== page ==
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The Next Plant-Based Protein Could Come From ... Hot Lava Microbes?

Emma Loewe
mbg Senior Sustainability Editor By Emma Loewe
mbg Senior Sustainability Editor
Emma Loewe is the Senior Sustainability Editor at mindbodygreen and the author of "Return to Nature: The New Science of How Natural Landscapes Restore Us."
The Next Plant-Based Protein Could Come From... Hot Lava Microbes?

Within the last week, The Game Changers—a film about extreme athletes who follow a vegan diet—hit Netflix after becoming the bestselling documentary ever released on iTunes. Within the last month, McDonald's started serving plant-based burgers in stores across Canada. And within the last year, Beyond Meat was valued at over $10 billion. There's no doubt that we've entered a heyday for plant-based protein—and it's leading us to some pretty unexpected places.

Case in point: The team at Sustainable Bioproducts will soon sell a complete protein source that they found hidden in the hot springs of Yellowstone National Park.

Finding protein in a hopeless place.

What started as a project to help NASA study extreme conditions on Earth became a business venture when the Sustainable Bioproducts team identified an ancient microorganism that had evolved to withstand the lava chamber underneath Yellowstone.

"We wanted to see how life evolved in environments that are very different from the ones you typically find on planet Earth," Thomas Jonas, the CEO of Sustainable Bioproducts tells mbg of the initial discovery. "This is what took us to the volcanic springs of Yellowstone."

The microbe had survived in the harsh terrain over thousands of years—and become extremely efficient at converting carbohydrates into protein in the process. The team took samples and started to look into how to replicate the microbe in a lab setting, ultimately settling on a fermentation process reminiscent of one you'd see in a brewery.

The resulting product is 50% complete protein (meaning it has all nine essential amino acids) and contains vitamin D, iron, and calcium. Cholesterol-free and non-GMO, it's also free of antibiotics since it's raised in a controlled environment.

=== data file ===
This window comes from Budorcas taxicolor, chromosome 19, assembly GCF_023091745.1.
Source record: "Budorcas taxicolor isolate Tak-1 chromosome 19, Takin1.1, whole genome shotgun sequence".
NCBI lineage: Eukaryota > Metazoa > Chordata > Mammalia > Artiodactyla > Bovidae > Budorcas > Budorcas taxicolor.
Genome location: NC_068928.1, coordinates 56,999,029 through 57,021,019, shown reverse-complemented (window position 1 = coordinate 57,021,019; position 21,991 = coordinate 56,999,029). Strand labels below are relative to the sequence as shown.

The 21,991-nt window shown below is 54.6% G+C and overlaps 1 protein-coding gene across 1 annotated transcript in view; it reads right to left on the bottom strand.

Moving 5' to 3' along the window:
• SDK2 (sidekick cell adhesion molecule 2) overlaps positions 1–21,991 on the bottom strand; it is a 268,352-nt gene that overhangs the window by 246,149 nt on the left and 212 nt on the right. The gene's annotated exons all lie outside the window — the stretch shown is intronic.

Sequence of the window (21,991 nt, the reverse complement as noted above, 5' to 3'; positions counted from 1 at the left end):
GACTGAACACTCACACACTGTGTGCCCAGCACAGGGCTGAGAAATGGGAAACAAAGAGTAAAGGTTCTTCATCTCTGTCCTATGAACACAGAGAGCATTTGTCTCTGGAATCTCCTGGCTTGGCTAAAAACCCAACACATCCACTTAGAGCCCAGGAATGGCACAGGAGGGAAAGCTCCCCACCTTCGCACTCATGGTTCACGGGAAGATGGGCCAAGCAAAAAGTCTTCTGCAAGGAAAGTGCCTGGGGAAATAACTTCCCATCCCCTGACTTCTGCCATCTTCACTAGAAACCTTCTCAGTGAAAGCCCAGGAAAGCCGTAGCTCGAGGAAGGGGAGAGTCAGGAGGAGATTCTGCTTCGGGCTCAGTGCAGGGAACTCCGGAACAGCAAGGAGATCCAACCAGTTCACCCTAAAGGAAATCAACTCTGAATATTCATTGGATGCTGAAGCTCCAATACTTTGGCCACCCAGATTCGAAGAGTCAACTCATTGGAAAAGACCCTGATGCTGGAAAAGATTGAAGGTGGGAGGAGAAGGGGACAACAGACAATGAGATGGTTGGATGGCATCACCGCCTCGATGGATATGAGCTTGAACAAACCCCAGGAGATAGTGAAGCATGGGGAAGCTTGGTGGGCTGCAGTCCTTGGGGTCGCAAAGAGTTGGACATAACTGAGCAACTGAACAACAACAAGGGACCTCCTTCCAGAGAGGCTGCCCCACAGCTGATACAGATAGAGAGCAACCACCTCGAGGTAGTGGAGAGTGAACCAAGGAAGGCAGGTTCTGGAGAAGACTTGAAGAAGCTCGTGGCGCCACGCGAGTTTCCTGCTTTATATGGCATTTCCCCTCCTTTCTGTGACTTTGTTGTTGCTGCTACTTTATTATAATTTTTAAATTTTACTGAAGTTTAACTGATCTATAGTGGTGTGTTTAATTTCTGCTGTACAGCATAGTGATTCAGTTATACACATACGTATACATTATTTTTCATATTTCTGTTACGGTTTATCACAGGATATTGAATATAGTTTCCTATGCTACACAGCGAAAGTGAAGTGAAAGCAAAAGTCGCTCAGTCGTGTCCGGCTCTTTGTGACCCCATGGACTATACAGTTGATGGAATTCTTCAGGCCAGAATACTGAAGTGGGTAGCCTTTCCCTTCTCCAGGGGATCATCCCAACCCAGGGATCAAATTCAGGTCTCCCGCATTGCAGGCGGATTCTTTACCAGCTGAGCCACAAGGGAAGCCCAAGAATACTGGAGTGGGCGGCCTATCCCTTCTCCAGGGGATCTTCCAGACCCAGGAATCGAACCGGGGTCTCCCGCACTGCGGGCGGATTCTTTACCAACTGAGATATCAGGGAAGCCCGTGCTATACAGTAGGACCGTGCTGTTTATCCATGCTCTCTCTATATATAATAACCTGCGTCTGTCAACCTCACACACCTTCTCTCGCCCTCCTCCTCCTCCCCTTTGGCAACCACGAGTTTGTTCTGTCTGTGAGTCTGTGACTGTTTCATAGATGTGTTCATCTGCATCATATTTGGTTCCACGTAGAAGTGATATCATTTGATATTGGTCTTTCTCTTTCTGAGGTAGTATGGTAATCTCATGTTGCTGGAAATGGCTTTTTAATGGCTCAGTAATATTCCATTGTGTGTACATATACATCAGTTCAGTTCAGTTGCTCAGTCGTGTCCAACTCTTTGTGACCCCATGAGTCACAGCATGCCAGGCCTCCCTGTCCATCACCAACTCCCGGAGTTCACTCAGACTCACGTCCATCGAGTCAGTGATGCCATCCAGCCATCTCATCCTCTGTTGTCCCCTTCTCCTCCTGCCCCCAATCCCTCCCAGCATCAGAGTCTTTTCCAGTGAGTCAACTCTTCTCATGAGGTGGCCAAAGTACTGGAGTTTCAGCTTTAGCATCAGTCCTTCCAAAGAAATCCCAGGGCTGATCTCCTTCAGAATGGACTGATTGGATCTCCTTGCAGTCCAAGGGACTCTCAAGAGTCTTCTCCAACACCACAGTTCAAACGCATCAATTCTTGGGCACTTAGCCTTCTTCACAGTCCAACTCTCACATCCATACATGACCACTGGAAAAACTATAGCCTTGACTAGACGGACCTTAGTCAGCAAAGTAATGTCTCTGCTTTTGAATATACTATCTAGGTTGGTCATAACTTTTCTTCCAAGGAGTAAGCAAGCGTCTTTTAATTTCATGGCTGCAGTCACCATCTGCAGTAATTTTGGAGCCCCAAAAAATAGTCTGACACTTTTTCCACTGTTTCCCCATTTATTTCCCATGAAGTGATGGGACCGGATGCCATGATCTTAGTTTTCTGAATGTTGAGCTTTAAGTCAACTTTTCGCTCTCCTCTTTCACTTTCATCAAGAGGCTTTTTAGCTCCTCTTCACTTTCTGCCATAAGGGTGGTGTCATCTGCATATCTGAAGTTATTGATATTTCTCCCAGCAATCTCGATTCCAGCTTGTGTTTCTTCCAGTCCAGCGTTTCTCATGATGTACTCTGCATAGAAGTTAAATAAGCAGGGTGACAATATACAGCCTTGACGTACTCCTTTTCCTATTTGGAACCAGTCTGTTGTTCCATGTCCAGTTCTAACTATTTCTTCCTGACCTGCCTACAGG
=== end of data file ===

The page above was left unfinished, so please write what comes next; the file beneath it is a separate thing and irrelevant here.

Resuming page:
While it sounds straight out of a sci-fi movie, Jonas says that the process to create the newfangled protein mirrors ones you'd see in nature: "It's nature's technology. We like to think about science as a dialogue with nature... Nature has answers to a lot of the questions we are barely able to formulate."

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An alt protein that's "good for people and good for the planet."

Sustainable Bioproducts will start selling its "microbial protein" on the market beginning in 2020. If all goes to plan, at full capacity, its 36,000-square-foot Chicago factory will be able to churn out the same volume of protein as 15,000 acres of farmland used to raise cattle.

"Cows are not efficient at transforming carbohydrates to proteins," Jonas says, referring to the fact that raising meat tends to require lots of land, resources, and emissions. "Nature didn't optimize a cow to be just a hamburger. It optimized a cow to be a cow."

Even compared to other isolated forms of plant protein like soy, hemp, and rice powder, this new product will have a relatively low environmental impact. (You still need land to grow those, after all, and the process of isolating their starches and fibers can be time- and resource-intensive.)

While the company has yet to announce what form its protein will be sold in, Jonas says it won't be a powder. Instead, he wants to make something that will "surprise people" and show them just how tasty a microbe can be. "I think people are probably thinking, 'Microbes, are you kidding? Is that really going to taste good?'" he says. "But microbes are what makes your wine and your cheese taste good—let's not forget that." Jonas also points to the ongoing kombucha craze as proof that consumers are open to giving this type of product a shot.

The product may not make hamburgers obsolete anytime soon, but Jonas hopes it becomes another category of sustainable food that can feed the masses. "It's really about bringing more choices to people. We're not trying to lecture anyone about what they should be eating," he says. "Even if it's a little different, this can be good for people and good for the planet."

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